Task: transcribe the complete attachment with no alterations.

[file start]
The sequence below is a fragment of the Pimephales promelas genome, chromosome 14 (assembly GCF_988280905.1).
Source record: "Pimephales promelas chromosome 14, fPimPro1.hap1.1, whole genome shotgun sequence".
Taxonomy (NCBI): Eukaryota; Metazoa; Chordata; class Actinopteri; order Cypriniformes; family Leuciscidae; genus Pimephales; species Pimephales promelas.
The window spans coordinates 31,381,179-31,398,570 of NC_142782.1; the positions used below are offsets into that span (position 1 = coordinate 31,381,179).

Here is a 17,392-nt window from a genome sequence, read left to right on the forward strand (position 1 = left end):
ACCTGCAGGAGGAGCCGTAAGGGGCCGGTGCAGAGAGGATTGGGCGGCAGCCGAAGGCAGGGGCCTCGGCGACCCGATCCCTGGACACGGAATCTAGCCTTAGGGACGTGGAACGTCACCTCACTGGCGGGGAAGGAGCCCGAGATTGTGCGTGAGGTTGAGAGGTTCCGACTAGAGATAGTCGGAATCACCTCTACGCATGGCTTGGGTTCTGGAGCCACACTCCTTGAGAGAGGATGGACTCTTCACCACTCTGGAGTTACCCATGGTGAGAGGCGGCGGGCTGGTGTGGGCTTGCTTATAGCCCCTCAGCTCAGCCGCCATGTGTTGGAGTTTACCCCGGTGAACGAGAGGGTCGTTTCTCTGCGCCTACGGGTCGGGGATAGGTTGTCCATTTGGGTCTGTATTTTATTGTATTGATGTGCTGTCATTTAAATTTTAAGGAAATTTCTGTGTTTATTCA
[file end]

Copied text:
The sequence below is a fragment of the Pimephales promelas genome, chromosome 14 (assembly GCF_988280905.1).
Source record: "Pimephales promelas chromosome 14, fPimPro1.hap1.1, whole genome shotgun sequence".
Taxonomy (NCBI): Eukaryota; Metazoa; Chordata; class Actinopteri; order Cypriniformes; family Leuciscidae; genus Pimephales; species Pimephales promelas.
The window spans coordinates 31,381,179-31,398,570 of NC_142782.1; the positions used below are offsets into that span (position 1 = coordinate 31,381,179).

Here is a 17,392-nt window from a genome sequence, read left to right on the forward strand (position 1 = left end):
ACCTGCAGGAGGAGCCGTAAGGGGCCGGTGCAGAGAGGATTGGGCGGCAGCCGAAGGCAGGGGCCTCGGCGACCCGATCCCTGGACACGGAATCTAGCCTTAGGGACGTGGAACGTCACCTCACTGGCGGGGAAGGAGCCCGAGATTGTGCGTGAGGTTGAGAGGTTCCGACTAGAGATAGTCGGAATCACCTCTACGCATGGCTTGGGTTCTGGAGCCACACTCCTTGAGAGAGGATGGACTCTTCACCACTCTGGAGTTACCCATGGTGAGAGGCGGCGGGCTGGTGTGGGCTTGCTTATAGCCCCTCAGCTCAGCCGCCATGTGTTGGAGTTTACCCCGGTGAACGAGAGGGTCGTTTCTCTGCGCCTACGGGTCGGGGATAGGTTGTCCATTTGGGTCTGTATTTTATTGTATTGATGTGCTGTCATTTAAATTTTAAGGAAATTTCTGTGTTTATTCA